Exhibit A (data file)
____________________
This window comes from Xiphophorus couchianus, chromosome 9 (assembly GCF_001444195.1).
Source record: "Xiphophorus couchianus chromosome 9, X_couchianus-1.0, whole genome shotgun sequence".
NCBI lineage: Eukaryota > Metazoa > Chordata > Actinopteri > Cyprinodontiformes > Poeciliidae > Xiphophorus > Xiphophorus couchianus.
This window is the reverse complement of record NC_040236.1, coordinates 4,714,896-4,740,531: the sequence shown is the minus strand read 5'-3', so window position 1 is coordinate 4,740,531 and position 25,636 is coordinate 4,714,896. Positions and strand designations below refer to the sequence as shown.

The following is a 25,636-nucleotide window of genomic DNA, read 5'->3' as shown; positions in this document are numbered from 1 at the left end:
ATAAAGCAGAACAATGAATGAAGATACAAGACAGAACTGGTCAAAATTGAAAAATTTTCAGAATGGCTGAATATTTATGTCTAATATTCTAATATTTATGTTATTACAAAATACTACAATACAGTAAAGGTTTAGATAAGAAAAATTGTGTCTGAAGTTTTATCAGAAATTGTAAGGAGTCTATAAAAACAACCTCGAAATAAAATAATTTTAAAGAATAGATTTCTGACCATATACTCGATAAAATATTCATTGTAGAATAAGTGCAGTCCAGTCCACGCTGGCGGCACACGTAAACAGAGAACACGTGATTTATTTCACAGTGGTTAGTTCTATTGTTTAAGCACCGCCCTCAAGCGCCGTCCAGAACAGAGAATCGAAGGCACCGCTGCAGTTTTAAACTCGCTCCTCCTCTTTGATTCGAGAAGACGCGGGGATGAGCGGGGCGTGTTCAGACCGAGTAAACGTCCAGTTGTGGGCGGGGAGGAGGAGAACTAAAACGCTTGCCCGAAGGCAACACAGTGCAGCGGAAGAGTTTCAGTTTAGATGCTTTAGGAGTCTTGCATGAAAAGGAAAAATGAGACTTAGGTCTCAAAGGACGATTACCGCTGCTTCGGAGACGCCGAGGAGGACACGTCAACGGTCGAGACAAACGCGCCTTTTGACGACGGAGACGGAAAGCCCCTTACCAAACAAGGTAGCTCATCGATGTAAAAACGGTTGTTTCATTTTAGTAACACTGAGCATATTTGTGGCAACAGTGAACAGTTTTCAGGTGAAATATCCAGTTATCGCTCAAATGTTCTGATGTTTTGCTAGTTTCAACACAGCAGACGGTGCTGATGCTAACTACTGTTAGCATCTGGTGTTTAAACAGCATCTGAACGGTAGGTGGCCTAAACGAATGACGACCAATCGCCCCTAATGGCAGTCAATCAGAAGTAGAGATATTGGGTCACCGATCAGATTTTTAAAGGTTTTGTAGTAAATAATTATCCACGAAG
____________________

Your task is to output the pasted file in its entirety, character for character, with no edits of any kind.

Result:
This window comes from Xiphophorus couchianus, chromosome 9 (assembly GCF_001444195.1).
Source record: "Xiphophorus couchianus chromosome 9, X_couchianus-1.0, whole genome shotgun sequence".
NCBI lineage: Eukaryota > Metazoa > Chordata > Actinopteri > Cyprinodontiformes > Poeciliidae > Xiphophorus > Xiphophorus couchianus.
This window is the reverse complement of record NC_040236.1, coordinates 4,714,896-4,740,531: the sequence shown is the minus strand read 5'-3', so window position 1 is coordinate 4,740,531 and position 25,636 is coordinate 4,714,896. Positions and strand designations below refer to the sequence as shown.

The following is a 25,636-nucleotide window of genomic DNA, read 5'->3' as shown; positions in this document are numbered from 1 at the left end:
ATAAAGCAGAACAATGAATGAAGATACAAGACAGAACTGGTCAAAATTGAAAAATTTTCAGAATGGCTGAATATTTATGTCTAATATTCTAATATTTATGTTATTACAAAATACTACAATACAGTAAAGGTTTAGATAAGAAAAATTGTGTCTGAAGTTTTATCAGAAATTGTAAGGAGTCTATAAAAACAACCTCGAAATAAAATAATTTTAAAGAATAGATTTCTGACCATATACTCGATAAAATATTCATTGTAGAATAAGTGCAGTCCAGTCCACGCTGGCGGCACACGTAAACAGAGAACACGTGATTTATTTCACAGTGGTTAGTTCTATTGTTTAAGCACCGCCCTCAAGCGCCGTCCAGAACAGAGAATCGAAGGCACCGCTGCAGTTTTAAACTCGCTCCTCCTCTTTGATTCGAGAAGACGCGGGGATGAGCGGGGCGTGTTCAGACCGAGTAAACGTCCAGTTGTGGGCGGGGAGGAGGAGAACTAAAACGCTTGCCCGAAGGCAACACAGTGCAGCGGAAGAGTTTCAGTTTAGATGCTTTAGGAGTCTTGCATGAAAAGGAAAAATGAGACTTAGGTCTCAAAGGACGATTACCGCTGCTTCGGAGACGCCGAGGAGGACACGTCAACGGTCGAGACAAACGCGCCTTTTGACGACGGAGACGGAAAGCCCCTTACCAAACAAGGTAGCTCATCGATGTAAAAACGGTTGTTTCATTTTAGTAACACTGAGCATATTTGTGGCAACAGTGAACAGTTTTCAGGTGAAATATCCAGTTATCGCTCAAATGTTCTGATGTTTTGCTAGTTTCAACACAGCAGACGGTGCTGATGCTAACTACTGTTAGCATCTGGTGTTTAAACAGCATCTGAACGGTAGGTGGCCTAAACGAATGACGACCAATCGCCCCTAATGGCAGTCAATCAGAAGTAGAGATATTGGGTCACCGATCAGATTTTTAAAGGTTTTGTAGTAAATAATTATCCACGAAG